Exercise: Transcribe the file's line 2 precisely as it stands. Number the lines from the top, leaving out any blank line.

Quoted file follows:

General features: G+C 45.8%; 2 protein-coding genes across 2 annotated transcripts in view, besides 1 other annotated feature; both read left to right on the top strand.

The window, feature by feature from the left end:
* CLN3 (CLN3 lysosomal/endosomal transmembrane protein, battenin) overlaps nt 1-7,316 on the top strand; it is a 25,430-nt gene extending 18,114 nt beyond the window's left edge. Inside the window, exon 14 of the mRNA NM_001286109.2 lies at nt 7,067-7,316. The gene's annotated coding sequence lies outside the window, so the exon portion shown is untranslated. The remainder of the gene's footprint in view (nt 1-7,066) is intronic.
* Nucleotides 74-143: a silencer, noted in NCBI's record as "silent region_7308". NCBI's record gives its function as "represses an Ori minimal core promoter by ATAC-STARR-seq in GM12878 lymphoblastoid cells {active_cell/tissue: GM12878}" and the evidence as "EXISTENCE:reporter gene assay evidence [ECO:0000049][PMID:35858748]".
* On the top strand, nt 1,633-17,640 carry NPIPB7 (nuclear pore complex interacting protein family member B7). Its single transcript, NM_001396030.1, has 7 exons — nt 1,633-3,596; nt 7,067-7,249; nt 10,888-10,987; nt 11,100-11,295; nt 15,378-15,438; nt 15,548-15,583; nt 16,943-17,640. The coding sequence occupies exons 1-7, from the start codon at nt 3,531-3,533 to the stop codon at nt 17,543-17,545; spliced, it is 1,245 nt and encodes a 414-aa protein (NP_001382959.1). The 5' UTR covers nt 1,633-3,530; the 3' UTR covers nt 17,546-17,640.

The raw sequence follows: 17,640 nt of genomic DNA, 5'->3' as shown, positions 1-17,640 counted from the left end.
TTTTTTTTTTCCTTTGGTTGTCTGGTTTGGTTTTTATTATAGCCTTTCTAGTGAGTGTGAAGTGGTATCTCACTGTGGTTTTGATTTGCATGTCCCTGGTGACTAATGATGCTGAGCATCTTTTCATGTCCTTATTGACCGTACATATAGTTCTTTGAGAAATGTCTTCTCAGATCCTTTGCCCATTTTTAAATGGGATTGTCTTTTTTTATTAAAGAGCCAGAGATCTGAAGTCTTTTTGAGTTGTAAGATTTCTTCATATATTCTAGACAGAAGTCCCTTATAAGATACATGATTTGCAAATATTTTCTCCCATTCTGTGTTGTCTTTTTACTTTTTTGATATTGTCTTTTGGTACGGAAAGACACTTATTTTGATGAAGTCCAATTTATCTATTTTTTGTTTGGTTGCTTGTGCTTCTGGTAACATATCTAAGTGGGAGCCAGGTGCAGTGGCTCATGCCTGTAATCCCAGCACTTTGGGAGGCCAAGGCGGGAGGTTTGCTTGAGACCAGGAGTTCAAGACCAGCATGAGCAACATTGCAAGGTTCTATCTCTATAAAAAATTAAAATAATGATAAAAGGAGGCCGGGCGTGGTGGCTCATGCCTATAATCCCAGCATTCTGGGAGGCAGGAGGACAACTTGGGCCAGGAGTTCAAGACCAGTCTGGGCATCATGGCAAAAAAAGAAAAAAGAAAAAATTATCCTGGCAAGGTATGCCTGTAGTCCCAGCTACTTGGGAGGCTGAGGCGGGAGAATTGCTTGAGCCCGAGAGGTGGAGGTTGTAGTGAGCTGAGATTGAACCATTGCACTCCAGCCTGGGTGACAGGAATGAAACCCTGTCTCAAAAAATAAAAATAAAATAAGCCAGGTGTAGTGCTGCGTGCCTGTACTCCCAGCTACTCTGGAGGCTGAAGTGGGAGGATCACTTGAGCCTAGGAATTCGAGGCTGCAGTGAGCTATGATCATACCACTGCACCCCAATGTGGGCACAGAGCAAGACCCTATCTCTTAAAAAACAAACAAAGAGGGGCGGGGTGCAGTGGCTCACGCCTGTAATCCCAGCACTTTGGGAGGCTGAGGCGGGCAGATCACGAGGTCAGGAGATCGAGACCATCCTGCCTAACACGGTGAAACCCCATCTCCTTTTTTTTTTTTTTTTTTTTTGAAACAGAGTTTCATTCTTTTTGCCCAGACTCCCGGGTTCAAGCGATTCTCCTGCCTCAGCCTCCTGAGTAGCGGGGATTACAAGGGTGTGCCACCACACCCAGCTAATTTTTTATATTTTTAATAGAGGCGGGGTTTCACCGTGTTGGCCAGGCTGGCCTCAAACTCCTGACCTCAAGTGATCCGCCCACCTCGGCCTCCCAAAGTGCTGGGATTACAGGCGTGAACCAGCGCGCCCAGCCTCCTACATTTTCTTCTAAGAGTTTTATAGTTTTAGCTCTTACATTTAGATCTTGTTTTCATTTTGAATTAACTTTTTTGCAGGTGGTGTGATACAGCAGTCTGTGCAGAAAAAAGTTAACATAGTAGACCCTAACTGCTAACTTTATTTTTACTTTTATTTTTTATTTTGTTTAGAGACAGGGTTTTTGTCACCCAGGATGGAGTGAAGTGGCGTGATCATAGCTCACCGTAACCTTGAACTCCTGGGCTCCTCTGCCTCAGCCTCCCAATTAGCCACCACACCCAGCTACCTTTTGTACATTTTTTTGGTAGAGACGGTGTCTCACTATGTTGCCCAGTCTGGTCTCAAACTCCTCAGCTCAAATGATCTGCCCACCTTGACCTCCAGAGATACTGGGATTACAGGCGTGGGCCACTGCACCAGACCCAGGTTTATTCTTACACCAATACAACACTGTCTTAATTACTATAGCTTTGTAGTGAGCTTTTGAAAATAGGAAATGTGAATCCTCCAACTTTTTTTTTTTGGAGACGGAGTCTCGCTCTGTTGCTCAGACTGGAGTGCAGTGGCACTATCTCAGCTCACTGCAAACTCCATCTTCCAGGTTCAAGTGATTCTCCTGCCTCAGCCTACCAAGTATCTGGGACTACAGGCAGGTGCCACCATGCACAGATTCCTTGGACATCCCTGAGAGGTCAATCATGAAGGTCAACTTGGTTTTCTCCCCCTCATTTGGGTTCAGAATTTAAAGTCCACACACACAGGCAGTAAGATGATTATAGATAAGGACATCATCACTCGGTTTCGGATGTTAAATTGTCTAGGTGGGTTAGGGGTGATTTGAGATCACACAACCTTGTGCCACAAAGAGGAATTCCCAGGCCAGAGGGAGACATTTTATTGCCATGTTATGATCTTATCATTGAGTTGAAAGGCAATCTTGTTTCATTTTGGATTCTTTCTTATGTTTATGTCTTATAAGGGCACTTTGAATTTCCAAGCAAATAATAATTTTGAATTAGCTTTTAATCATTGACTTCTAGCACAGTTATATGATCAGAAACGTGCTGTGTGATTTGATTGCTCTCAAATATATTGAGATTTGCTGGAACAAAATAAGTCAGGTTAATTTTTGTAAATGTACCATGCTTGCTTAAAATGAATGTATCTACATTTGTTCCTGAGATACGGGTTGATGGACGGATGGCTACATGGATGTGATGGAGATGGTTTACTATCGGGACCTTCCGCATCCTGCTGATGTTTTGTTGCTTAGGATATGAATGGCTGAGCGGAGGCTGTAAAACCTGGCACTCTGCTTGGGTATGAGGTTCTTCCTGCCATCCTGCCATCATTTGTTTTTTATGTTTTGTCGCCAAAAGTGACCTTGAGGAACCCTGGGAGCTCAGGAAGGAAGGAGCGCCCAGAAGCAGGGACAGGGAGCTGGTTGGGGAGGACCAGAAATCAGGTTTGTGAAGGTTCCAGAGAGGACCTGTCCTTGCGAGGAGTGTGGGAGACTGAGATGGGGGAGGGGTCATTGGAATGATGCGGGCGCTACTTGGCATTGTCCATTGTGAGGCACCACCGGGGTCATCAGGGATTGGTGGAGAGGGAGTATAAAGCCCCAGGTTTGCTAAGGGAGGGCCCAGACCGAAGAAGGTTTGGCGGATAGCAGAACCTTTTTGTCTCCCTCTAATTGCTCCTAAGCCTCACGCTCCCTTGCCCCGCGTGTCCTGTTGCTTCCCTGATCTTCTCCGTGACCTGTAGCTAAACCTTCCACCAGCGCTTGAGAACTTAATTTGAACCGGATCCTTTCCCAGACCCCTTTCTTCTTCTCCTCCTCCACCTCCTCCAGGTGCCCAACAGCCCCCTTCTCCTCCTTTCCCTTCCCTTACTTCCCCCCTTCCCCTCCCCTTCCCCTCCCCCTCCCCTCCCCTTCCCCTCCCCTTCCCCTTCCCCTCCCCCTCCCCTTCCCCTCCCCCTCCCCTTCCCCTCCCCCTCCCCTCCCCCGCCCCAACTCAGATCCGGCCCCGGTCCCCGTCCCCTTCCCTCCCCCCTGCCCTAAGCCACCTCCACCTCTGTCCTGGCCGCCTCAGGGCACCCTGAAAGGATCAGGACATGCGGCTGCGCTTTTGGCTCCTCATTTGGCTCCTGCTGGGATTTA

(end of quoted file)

The window, feature by feature from the left end: